On March 17, The New York Times published an article by John Leland: “Norman Podhoretz Still Picks Fights and Drops Names.”
Podhoretz, now 87, showed himself to be indefatigable. He told the same story he has been telling for decades (a rather good story, let it be said, and one which does not vary with successive tellings). It chronicles his ascent from the Brooklyn streets to the editorship of Commentary and prominence as a political and social critic. It also describes his break with old friends, still described almost lovingly. Why not—where would Podhoretz be if he could not claim as many past friendships, past enmities?
The persons recalled by Podhoretz are serious figures, from Hannah Arendt to Lionel Trilling. He describes a milieu of continuous argument and even more continuous drinking. The New York intellectuals, as he recounts it, lived in alcoholic excitement. Moving relentlessly from one party to the next, they were intensely attentive to their peers’ achievements, particularly if they could be verbally diminished.
But the article poses a problem. The New York intellectuals, as they were termed, were the persons who edited and wrote for Commentary and Partisan Review, and later Dissent and The New York Review of Books. They operated in a larger historical setting, about which the Times article is loudly silent. The piece asserts that the New York intellectuals exerted large influence in the ’70s and ’80s—but by then New York was everywhere. College and university campuses had become distinctly cosmopolitan, the local cultural and political small journal an indispensable ticket of admission to a national theater of ideas. Commentary and Partisan Review became their own monuments; Dissent had an aging public. The period in which the New York intellectuals, their books and journals, had the most profound influence extended from the 1930s to the 1960s.
When the Partisan Review was founded by William Phillips and Phillip Rahv in 1934, it sought to advance the ideas of the Soviet Revolution in the US. Two years sufficed for them to reject Stalinism, and they turned to Trotsky’s views of international revolution—and began to struggle with the antithesis of high culture and democracy. For decades, Partisan Review was tormented by the question of the originality of American culture. The Second World War and the beginning of the Cold War rendered its editors’ and writers’ commitments to art and revolution esoteric. (The success of the New Deal had a visible, if disconcerting, effect as well.) In the post-war decades, Partisan Review defended high culture against the threat of levelling, but also found a respected place as a cultural high court, if one in which no decision was allowed to stand. The Cold War and its contradictions, and then the movement against the Vietnam war, the civil rights movement, the new feminism were matters of argument—and the editors were acutely aware of readers not only on campuses and in the large media firms, but in the White House as well.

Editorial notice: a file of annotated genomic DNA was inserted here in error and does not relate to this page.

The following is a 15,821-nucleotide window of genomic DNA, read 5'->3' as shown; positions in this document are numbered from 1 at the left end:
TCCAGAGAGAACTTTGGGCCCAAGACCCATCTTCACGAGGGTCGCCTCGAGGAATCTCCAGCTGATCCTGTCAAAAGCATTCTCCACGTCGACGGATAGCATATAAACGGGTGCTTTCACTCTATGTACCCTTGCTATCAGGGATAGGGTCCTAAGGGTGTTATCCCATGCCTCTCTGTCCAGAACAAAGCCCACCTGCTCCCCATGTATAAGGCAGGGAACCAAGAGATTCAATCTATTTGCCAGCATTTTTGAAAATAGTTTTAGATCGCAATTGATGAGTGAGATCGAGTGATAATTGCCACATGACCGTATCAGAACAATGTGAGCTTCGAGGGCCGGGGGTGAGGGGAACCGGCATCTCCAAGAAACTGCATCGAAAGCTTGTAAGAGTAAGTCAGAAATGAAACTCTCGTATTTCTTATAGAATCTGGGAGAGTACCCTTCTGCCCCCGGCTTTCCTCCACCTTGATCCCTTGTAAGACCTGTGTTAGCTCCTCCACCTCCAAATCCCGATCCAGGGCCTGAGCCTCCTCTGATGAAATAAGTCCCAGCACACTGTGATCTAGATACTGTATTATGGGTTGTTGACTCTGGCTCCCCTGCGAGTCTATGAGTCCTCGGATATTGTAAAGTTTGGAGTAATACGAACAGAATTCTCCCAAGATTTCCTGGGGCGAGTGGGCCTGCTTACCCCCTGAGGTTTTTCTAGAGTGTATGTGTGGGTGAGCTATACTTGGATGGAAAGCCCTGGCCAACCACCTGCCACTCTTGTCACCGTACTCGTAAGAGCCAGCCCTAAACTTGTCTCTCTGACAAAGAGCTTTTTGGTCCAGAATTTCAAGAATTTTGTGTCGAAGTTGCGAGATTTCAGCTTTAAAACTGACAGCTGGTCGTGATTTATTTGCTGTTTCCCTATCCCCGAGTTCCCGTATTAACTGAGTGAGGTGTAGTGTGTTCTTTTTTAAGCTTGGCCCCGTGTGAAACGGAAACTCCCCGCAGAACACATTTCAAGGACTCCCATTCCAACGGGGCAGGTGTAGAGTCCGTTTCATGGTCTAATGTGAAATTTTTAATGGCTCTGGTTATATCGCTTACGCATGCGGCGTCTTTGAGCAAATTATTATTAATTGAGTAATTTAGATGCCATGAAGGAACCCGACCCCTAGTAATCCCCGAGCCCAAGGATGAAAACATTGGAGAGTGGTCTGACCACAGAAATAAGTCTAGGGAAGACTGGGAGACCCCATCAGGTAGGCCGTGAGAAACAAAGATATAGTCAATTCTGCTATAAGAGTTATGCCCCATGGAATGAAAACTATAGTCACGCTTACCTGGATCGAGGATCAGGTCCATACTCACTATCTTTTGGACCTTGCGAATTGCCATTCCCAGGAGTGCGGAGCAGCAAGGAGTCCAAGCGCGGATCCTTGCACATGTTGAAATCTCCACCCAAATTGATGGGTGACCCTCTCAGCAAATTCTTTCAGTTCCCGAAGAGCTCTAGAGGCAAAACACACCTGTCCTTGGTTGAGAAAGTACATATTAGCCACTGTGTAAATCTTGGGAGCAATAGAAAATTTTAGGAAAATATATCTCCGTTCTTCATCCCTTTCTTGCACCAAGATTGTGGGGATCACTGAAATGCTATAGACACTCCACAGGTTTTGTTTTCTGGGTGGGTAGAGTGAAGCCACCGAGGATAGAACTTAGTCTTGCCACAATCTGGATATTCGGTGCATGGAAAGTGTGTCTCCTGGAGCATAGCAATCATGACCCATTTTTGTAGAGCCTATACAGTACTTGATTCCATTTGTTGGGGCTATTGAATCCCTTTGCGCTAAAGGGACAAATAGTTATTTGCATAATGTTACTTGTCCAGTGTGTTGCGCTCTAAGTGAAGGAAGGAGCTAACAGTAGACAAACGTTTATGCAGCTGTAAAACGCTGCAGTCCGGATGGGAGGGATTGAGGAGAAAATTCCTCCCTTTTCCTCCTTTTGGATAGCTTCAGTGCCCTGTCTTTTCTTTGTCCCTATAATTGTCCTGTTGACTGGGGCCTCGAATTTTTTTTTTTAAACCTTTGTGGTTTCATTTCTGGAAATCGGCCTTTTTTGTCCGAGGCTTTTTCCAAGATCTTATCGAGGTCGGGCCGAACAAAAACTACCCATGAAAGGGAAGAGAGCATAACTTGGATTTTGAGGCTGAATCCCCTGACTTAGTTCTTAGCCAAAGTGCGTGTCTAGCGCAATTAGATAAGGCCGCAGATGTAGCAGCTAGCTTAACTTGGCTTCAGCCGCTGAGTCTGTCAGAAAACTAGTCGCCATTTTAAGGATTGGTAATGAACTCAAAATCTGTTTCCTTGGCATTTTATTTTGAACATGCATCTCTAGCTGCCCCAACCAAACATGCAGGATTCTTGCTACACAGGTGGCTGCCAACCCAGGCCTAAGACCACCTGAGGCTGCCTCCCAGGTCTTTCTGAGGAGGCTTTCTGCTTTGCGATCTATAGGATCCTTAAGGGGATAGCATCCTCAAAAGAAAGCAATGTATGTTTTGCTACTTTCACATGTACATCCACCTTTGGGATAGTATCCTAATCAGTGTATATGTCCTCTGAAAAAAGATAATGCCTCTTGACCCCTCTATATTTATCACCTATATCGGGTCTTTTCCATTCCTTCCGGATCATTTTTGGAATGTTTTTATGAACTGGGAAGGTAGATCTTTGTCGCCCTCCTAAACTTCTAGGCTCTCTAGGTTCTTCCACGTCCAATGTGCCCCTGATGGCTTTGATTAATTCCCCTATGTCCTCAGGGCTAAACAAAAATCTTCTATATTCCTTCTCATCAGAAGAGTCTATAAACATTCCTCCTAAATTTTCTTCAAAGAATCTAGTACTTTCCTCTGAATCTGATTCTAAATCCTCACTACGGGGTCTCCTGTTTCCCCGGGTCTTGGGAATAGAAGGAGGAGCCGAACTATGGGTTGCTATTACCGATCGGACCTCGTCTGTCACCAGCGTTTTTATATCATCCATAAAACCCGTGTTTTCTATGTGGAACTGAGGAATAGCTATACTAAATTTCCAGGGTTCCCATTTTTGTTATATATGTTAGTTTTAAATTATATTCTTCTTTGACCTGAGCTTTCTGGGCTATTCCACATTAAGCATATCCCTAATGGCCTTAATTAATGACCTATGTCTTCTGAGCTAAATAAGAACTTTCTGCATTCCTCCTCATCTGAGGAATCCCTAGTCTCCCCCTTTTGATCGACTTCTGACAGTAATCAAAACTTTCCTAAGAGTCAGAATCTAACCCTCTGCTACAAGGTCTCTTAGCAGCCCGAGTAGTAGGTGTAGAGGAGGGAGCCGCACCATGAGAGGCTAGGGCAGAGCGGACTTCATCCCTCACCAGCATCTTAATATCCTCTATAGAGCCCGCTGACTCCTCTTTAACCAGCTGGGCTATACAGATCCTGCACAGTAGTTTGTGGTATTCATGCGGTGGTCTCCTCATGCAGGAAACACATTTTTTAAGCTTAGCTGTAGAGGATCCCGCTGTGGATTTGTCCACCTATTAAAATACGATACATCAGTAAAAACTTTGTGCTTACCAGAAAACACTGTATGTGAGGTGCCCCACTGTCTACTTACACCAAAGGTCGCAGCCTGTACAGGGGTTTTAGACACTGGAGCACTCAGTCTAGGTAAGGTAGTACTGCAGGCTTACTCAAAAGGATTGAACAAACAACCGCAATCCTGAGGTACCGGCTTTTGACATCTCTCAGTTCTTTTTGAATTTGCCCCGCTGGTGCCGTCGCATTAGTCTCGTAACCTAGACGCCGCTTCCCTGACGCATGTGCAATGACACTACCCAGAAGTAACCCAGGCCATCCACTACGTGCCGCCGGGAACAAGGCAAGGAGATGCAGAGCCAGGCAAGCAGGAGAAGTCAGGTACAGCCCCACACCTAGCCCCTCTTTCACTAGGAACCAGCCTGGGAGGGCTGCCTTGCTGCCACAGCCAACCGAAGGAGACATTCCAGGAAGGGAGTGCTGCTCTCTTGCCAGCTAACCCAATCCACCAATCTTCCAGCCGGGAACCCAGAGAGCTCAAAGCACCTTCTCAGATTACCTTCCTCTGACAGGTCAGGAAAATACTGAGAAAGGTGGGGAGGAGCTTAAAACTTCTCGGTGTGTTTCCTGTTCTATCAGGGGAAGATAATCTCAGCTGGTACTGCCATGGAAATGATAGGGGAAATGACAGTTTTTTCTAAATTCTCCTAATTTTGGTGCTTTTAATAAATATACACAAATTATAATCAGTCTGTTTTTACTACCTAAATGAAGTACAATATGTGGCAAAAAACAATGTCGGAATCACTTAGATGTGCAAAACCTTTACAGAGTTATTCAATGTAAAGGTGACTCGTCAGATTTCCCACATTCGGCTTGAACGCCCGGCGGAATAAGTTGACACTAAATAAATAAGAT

As for Commentary, the Times termed it “stodgy” before Podhoretz became editor in 1961—when he indeed for some years made it a central element in the rise of the New Left. Commentary from its inception in 1945 to its next stage was not at all stodgy. It depicted for a national public the emergence of a self-conscious Jewish intelligentsia, published serious debate about Israel and American Jewry, and examined American culture with lively eyes. I can still laugh at the recollection of Chandler Brossard’s article on the problems of being a Gentile intellectual in New York—even if Mary McCarthy and Dwight Macdonald did not find it problematical at all.
The New York intellectuals were located in New York, but they sometimes commuted to the hinterland. Above all, their actual achievement was to bring metropolitan excitement to those unfortunate enough to inhabit elsewhere. Indeed, the provinces began for a long while at Fourteenth Street, as the Village was the chosen territory of the group’s founders. Later, the West Side of Manhattan was included, and much later, the East Side. All of this is well, indeed exhaustingly described in innumerable doctoral dissertations and in tens of books and memoirs. The accumulated evidence is convincing: The New York intellectuals had national influence—and one did not need to live in New York to have a place in the grouping.